Archive for the ‘legal case’ Category

90% of RP crimes are solved in less than 1 year: a lie that can make you cry?

December 19, 2008

When I read that Philippine National Police (PNP) Director General Jesus Versoza on Thursday announced that about 90% of crimes in the country had been solved in less than year, I thought it was a typo error. But I made sure I was not reading it wrong.

In a press conference after a closed door command conference with key PNP officials, Verzosa said that of the 62,148 crime incidents reported in 11 months, 89.43 percent have been solved.”—-Inquirer, (12/17/08, Kwok, A)

I was convinced that this is inconsistent to the crime profile of the country that I know. What does “solving a crime” mean to the PNP director? What are the “crime incidents” is he referring to? In my book solving a crime means investigating a case, recognizing the criminal, ascertaining his complicity, bringing him to court, having him serve jail time if guilty, and rehabilitating him to be a responsible citizen before he is released from jail. The process definitely takes longer than a year.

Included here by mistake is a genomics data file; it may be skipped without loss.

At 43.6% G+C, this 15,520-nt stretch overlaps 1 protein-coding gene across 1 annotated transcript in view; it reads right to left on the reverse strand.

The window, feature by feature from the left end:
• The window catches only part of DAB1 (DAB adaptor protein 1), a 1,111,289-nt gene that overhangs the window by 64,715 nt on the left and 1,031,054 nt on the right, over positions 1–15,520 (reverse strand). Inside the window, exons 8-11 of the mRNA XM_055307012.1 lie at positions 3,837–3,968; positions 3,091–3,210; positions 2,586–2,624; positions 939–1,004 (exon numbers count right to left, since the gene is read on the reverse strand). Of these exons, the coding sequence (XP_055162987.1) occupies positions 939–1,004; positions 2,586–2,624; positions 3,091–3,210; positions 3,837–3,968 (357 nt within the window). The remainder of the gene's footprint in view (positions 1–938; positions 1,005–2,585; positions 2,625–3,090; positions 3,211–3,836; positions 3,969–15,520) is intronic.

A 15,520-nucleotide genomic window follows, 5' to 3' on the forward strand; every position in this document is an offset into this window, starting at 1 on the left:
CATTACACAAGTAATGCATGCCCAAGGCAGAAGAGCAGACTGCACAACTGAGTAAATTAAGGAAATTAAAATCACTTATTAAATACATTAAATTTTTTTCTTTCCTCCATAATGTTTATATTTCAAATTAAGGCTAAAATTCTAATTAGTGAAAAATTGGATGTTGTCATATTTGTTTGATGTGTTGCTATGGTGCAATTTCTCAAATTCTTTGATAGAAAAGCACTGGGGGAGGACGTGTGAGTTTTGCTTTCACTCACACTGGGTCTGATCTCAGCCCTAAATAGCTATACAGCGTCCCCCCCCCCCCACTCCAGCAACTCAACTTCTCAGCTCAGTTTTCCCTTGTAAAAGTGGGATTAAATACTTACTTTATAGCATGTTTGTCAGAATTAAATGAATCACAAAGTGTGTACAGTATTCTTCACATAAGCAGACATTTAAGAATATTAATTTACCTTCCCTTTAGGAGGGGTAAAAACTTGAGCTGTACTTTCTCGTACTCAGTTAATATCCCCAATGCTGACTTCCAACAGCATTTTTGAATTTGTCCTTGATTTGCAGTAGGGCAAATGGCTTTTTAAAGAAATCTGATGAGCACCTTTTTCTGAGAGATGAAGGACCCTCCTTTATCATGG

The PNP director is probably lying. I couldn’t comprehend how a top government official has that gall to misinform the public at the expense of himself, the military, and the country. The motto of the police is service, honor and justice. Is he the corruption that has run wild in the military service?

HUMAN RIGHTS PRACTICES IN THE PHILIPPINES

One can discern the hard reality from personal experience or by doing a little reading. Many crimes go unreported. I know there are many journalists being killed without resolution of their cases. They are part of a large group of crime victims that range from a gamut of circumstances—from simple robbery to mass murder. The US State Department report on the human rights record of the Philippines in 2006, had the following was reported: